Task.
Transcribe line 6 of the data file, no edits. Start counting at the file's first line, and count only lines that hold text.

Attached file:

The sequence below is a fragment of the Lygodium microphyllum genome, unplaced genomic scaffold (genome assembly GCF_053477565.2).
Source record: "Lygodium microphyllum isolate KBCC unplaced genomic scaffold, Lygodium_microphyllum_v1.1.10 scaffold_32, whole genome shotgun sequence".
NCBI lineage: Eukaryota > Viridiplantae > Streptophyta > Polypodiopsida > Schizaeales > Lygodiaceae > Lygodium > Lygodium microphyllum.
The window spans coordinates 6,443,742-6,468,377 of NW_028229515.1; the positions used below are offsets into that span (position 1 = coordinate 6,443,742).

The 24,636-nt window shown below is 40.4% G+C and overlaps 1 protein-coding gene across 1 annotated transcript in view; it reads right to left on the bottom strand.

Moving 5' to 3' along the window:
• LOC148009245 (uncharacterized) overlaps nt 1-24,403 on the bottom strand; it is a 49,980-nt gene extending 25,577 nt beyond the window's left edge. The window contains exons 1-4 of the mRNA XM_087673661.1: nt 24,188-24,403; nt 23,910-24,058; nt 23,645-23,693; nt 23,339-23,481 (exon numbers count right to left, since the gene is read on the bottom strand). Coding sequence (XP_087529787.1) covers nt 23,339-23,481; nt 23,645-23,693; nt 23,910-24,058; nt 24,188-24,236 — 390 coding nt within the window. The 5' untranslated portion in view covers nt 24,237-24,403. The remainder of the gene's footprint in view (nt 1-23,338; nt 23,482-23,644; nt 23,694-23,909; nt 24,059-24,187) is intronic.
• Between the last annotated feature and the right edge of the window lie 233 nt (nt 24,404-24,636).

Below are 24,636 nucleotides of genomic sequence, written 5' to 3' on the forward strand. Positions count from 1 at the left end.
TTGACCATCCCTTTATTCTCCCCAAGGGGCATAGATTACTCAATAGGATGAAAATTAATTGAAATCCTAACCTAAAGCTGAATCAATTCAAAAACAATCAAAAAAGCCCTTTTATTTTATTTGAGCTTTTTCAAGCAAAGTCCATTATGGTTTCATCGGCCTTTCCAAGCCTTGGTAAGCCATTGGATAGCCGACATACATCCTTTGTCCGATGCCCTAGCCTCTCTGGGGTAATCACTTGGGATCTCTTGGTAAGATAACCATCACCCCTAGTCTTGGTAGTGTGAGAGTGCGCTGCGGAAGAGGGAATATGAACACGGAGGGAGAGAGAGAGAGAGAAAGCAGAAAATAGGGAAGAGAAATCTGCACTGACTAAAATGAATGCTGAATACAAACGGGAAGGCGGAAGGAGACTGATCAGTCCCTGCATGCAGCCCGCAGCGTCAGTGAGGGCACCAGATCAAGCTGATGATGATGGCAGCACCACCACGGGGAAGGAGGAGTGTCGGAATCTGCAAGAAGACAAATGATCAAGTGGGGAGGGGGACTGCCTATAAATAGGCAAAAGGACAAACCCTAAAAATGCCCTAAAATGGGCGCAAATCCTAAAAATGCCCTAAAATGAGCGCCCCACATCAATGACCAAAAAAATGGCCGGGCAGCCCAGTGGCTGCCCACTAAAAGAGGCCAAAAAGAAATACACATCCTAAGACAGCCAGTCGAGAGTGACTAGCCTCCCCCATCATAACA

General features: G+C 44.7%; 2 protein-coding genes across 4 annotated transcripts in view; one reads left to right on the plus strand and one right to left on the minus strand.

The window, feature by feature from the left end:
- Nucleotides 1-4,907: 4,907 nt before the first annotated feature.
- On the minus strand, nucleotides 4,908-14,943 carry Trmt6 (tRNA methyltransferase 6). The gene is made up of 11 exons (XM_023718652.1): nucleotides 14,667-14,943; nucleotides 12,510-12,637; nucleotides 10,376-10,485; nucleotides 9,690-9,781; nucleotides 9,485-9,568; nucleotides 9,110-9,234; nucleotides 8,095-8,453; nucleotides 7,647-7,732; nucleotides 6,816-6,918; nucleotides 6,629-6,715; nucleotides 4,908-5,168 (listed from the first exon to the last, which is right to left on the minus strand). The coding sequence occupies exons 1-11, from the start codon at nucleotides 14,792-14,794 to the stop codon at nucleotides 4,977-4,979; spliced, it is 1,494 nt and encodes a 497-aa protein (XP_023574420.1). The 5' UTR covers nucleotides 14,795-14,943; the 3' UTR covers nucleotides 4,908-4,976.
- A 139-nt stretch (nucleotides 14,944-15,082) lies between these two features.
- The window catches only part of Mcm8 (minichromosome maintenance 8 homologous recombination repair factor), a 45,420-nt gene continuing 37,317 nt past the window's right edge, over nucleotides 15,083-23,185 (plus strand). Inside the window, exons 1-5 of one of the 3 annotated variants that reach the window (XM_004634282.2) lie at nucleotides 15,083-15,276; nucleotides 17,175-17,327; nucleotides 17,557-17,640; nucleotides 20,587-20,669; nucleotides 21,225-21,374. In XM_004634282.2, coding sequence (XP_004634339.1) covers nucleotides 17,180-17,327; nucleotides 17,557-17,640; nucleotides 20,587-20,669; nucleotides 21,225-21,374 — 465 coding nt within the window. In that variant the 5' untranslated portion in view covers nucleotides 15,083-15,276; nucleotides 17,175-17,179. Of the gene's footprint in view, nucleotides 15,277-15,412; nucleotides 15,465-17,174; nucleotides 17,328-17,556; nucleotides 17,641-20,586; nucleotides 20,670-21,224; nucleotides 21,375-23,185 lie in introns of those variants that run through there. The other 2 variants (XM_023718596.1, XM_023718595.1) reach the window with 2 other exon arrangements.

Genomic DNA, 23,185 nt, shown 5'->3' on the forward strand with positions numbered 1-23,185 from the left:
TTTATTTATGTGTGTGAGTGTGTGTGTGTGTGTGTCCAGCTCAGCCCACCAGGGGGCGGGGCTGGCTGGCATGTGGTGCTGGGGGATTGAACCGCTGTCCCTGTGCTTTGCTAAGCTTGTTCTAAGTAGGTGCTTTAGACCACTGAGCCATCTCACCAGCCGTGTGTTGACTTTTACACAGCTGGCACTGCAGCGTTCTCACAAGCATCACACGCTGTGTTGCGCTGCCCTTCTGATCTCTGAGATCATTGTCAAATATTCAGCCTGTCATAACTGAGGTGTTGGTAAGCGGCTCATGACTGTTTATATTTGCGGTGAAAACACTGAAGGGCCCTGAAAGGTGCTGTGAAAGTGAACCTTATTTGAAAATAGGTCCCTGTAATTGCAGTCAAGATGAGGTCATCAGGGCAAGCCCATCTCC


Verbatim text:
Moving 5' to 3' along the window: